When Does Investing Become Gambling?

Trading stocks is associated with investing.  “I buy stocks.  I invest.”  At some point buying and selling stocks as a day trader leaves the realm of investing and becomes gambling.  When does that happen?

The Miriam Webster Dictionary defines “Invest” as  “To commit money in order to return a financial return.”  They define “Gambling” as “the practice or activity of betting.”  These sound similar.   If your client is a day trader, they might liken what they do to a “trader” at a Wall Street bank.  The definition of “trader” is “a person who buys and sells goods, currency or stocks.” 

These terms are starting to sound very similar.  Let’s apply common sense.

  1. Is the return expected immediately?  When most people invest in stocks, they expect the stock to gradually appreciate over time.  Total return stocks also pay a dividend while you are waiting.  When you visit a casino and play slots, blackjack or roulette you get your result immediately. If the strategy involves buying and holding, it’s usually investing.  If you expect your return immediately, often before settlement day, it’s gambling.
  2. Do you understand what you are doing?  Investing works on fundamentals.  Technical factors too.  Some strategies, like trading on margin or buying options are ver complicated.  If you commit money understanding the risks, you are investing.  If you committed money without knowing how the outcome is achieved, you are gambling.
  3. Is there a fundamental story why this stock should rise?  Investors traditionally buy stocks based on earnings.  The stock will rise because the actions the company is taking will increase sales, profits and earnings.  Investors understand the rationale why a stock should work out.  If you buy without having a logical reason why the stock should appreciate, that’s gambling.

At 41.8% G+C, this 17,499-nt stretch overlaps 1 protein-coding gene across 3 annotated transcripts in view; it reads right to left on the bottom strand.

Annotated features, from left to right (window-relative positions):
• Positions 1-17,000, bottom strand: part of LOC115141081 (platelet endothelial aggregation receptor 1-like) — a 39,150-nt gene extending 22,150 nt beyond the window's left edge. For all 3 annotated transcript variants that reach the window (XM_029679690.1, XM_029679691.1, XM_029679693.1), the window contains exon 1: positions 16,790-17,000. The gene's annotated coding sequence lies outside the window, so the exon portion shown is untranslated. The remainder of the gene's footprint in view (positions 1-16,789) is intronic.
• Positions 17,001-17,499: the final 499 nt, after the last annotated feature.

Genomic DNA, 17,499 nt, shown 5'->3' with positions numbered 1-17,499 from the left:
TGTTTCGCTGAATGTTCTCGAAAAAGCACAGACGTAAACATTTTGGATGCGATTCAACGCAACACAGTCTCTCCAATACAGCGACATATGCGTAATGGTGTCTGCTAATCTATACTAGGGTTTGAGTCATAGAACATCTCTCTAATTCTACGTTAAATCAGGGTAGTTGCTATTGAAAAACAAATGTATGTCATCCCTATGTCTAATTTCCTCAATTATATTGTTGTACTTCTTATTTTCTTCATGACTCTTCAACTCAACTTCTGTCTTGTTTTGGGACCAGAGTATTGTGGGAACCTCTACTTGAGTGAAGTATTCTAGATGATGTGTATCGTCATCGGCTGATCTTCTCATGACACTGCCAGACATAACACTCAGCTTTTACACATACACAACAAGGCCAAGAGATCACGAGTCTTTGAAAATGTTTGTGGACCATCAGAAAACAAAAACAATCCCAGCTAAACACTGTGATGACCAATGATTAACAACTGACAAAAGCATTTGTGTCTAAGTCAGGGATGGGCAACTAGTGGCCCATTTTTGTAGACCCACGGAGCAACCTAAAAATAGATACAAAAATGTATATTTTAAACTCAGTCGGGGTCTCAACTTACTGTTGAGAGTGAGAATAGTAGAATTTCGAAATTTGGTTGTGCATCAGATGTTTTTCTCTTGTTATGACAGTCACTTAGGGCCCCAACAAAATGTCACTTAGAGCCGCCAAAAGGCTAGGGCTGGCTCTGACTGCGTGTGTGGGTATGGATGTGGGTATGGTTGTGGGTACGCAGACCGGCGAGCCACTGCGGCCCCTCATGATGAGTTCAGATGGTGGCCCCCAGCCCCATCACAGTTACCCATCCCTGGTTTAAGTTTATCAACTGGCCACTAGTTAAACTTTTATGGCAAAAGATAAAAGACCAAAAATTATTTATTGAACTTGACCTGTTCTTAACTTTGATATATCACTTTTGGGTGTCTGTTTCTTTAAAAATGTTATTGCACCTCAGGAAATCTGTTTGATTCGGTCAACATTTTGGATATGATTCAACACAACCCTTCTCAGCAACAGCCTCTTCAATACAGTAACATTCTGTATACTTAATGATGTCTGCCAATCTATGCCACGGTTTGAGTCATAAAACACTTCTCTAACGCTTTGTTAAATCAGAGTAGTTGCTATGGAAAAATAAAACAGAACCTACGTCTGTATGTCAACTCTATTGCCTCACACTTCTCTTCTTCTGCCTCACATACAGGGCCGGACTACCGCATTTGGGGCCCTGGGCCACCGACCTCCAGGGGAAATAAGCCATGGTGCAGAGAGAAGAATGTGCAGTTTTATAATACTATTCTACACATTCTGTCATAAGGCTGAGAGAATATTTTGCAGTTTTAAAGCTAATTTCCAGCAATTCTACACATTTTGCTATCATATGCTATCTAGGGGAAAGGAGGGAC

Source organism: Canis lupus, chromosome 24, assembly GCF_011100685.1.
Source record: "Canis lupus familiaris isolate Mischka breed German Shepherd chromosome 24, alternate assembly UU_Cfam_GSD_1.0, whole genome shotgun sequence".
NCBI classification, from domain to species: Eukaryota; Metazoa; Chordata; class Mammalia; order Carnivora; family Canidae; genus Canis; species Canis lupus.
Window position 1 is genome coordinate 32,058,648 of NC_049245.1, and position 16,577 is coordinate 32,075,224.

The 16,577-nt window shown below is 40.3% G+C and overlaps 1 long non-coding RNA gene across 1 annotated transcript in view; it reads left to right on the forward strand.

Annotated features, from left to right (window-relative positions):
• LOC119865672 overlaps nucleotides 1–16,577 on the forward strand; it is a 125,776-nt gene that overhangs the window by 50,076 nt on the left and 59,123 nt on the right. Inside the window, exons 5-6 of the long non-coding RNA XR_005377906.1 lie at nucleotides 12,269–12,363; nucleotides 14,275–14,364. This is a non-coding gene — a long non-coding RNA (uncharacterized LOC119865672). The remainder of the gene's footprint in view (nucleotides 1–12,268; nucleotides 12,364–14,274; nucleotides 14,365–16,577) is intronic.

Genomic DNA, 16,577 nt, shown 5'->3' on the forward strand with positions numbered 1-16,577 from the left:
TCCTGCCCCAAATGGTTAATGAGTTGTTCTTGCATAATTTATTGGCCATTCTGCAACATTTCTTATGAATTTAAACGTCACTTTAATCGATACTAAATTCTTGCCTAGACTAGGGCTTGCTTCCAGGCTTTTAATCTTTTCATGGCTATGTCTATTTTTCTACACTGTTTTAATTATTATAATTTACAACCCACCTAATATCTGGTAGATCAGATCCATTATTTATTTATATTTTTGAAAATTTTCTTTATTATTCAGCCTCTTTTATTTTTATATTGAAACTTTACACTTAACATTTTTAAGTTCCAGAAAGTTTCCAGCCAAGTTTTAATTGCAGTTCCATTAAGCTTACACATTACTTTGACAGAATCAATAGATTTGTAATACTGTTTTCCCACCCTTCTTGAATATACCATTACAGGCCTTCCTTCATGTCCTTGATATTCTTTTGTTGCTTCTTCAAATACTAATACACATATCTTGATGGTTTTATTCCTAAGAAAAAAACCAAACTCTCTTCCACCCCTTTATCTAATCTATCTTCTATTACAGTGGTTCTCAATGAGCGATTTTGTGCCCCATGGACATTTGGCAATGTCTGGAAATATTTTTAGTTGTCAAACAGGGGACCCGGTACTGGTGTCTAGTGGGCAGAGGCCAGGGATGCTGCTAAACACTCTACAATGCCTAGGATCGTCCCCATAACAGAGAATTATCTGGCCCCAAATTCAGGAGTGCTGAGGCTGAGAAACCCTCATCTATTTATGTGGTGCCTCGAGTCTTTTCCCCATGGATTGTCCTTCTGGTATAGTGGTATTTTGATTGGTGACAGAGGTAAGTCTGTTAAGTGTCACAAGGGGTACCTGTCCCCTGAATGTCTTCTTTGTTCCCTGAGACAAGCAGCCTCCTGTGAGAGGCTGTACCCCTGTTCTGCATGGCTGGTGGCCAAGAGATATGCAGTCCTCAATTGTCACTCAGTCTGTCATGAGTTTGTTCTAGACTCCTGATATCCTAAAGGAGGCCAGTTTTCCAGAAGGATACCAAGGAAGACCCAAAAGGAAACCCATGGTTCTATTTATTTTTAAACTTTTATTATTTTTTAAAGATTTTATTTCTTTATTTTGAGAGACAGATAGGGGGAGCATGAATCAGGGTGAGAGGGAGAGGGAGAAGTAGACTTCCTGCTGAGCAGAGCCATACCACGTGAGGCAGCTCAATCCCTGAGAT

4. Are you spending money you cannot afford to lose?  Investors understand risk and choose their investments accordingly. Investors commit money, often according to the Investment Pyramid.  The majority of the money is safe money.  People who lose their gas money and toll money at the casino are gambling.
  5. Are you acting on hunches or research?  Investors often research fundamentals, seeing hidden values others have missed.  The anticipate trends.  Investors have a rationale why an idea should work out.  Gamblers hope they get lucky.
  6. Do you have the risk of losing your entire investment?  Investors rarely put themselves in an all or nothing position.  They set downside limits and stick to them.  Investors diversify and try to limit losses.  When you play roulette, blackjack or slots, if you lose you walk away with nothing from that hand or spin.
  7. Do you go “all in?”  Do you commit all your money on one idea?  Investors spread their risk.  Gamblers will risk it all for the big score.

Clients who enjoy day trading might think they are investing.  When emotions take over and caution goes out the window, they are gambling.

Related: Why Isn’t Everyone Rich?